9:00 - Opening
Prof. Dr. Sven Rahmann (UA Ruhr)
Prof. Dr. Winfried Schulze (Mercator Research Center Ruhr)
Prof. Dr. Matthias Rarey (FaBI)
9:30 - Modelling Coverage in RNA Sequencing
Arndt von Haeseler
(Joint work with Celine Prakash, Florian Pflug, Luis Felipe Paulin Paz)
RNA sequencing (RNA-seq) is the method of choice for measuring the expression of RNAs in a cell population. In an RNA-seq experiment, sequencing the full length of larger RNA molecules requires fragmentation into smaller pieces to be compatible with limited read lengths of most deep-sequencing technologies. Unfortunately, the issue of non-uniform coverage across a genomic feature has been a concern in RNA-seq and is attributed to preferences for certain fragments in steps of library preparation and sequencing. However, the disparity between the observed non-uniformity of read coverage in RNA-seq data and the assumption of expected uniformity elicits a query on the read coverage profile one should expect across a transcript, if there are no biases in the sequencing protocol. We propose a simple model of unbiased fragmentation where we find that the expected coverage profile is not uniform and, in fact, depends on the ratio of fragment length to transcript length. To compare the non-uniformity proposed by our model with experimental data, we extended this simple model to incorporate empirical attributes matching that of the sequenced transcript in an RNA-seq experiment. In addition, we imposed an experimentally derived distribution on the frequency at which fragment lengths occur.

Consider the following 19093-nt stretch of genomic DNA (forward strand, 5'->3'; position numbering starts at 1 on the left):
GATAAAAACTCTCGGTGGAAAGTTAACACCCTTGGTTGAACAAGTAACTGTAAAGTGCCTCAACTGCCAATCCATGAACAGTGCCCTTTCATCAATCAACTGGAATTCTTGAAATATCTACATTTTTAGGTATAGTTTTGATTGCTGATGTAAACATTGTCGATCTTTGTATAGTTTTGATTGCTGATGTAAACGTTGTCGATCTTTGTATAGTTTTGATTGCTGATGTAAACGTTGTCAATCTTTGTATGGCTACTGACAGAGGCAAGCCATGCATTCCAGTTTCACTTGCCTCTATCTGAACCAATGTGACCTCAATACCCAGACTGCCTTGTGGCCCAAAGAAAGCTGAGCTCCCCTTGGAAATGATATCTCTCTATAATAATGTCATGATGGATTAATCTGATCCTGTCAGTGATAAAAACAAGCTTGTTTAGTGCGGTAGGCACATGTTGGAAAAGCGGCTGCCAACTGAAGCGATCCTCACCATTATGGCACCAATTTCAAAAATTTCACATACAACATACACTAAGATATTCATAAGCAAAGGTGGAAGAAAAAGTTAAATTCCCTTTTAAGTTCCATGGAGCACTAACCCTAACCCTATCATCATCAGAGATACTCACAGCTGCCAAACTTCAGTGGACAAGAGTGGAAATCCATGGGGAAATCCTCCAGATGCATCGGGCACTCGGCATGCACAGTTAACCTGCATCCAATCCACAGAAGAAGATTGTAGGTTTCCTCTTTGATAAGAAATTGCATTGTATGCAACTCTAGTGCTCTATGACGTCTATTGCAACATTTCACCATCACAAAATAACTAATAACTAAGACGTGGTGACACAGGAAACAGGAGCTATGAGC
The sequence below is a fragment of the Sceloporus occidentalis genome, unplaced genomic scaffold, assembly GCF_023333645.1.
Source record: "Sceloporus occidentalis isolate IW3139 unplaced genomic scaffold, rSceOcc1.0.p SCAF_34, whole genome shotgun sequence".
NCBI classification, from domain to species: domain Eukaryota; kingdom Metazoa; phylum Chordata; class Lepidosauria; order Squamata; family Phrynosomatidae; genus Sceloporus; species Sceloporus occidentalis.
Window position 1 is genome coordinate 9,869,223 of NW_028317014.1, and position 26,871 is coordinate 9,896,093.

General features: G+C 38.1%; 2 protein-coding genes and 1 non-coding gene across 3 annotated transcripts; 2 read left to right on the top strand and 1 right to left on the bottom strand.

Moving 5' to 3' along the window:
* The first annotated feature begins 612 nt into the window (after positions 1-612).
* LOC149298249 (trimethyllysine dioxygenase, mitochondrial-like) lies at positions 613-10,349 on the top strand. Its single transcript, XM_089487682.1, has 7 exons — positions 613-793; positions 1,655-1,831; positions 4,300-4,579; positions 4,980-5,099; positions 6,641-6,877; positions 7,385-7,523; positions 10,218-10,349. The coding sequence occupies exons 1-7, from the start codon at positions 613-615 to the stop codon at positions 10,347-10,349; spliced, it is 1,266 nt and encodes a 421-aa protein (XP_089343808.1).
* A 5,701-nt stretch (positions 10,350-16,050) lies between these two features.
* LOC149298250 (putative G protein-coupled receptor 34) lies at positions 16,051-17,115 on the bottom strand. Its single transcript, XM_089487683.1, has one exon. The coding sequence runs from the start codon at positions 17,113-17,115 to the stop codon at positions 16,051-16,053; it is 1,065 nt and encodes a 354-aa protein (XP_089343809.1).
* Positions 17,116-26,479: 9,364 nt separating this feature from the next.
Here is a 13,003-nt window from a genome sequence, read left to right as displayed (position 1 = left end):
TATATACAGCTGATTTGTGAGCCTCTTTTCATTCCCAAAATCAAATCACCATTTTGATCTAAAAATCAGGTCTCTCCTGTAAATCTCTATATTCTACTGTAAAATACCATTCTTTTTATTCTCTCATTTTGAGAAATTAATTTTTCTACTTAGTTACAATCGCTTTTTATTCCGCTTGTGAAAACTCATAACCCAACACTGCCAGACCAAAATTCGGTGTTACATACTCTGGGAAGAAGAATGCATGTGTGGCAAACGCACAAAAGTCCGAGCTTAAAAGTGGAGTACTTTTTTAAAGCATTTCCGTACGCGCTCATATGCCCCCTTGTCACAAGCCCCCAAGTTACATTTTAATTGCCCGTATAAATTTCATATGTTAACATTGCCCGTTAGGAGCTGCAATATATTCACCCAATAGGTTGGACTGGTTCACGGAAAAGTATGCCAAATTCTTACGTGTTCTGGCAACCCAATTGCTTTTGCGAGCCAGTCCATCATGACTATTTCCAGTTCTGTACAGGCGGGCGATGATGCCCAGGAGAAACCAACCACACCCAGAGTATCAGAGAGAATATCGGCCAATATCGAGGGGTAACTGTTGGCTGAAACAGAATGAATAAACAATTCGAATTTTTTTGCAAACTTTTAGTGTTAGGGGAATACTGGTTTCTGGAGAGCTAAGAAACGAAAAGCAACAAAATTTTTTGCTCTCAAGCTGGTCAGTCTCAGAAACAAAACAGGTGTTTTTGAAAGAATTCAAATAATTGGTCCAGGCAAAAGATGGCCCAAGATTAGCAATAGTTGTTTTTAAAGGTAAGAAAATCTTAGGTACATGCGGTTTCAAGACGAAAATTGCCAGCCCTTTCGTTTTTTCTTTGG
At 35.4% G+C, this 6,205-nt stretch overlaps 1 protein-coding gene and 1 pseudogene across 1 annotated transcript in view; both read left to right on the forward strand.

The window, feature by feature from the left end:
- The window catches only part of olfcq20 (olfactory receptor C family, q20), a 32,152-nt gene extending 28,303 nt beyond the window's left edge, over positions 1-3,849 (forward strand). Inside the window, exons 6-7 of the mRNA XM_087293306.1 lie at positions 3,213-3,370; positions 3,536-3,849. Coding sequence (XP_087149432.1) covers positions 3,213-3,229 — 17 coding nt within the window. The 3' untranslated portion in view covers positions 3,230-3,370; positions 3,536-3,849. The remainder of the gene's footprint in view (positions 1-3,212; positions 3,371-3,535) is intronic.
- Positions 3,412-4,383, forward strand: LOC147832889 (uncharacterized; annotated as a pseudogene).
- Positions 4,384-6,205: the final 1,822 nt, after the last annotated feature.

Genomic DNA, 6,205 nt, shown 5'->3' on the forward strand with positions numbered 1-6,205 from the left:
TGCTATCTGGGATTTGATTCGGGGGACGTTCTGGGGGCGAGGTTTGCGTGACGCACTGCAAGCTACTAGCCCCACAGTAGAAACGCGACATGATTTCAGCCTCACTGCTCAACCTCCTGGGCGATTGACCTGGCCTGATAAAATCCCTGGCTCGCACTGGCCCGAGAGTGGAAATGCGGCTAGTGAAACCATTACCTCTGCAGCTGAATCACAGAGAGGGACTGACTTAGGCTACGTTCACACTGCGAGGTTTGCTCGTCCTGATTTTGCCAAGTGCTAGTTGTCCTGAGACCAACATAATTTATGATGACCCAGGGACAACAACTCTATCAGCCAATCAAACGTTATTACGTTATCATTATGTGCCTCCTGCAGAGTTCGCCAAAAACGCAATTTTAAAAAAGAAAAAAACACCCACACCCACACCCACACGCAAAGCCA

We used this model to compare our theoretical prediction with experimental data and with the uniform coverage model. If time permits, we will also discuss a potential application of our model.
14:00 - LoRDEC: a tool for correcting errors in long sequencing reads
(Joint work with L. Salmela and A. Makrini)
High-throughput DNA/RNA sequencing is a routine experiment in molecular biology and life sciences in general. For instance, it is increasingly used in the hospital as a key procedure of personalized medicine.
Compared to the second generation, third generation sequencing technologies produce longer reads with comparatively lower throughput and higher error rate. Those errors include substitutions, indels, and they hinder or at least complicate downstream analysis like mapping or de novo assembly. However, these long read data are often used in conjunction with short reads of the 2nd generation.
I will present a hybrid strategy for correcting the long reads using the short reads that we introduced last year. Unlike existing error correction tools, ours, called LoRDEC, avoids aligning short reads on long reads, which is computationally intensive. Instead, it takes advantage of a succinct graph to represent the short reads, and compares long reads to paths in the graph. Experiments show that LoRDEC outperforms existing methods in running time and memory while achieving a comparable correction performance. It can correct both Pacific Biosciences and MinION reads from Oxford Nanopore.
LoRDEC is available at http://atgc.lirmm.fr/lordec.
17:00 - Poster flash presentations
17:30 - Poster session
20:00 - PC Dinner
(by invitation only)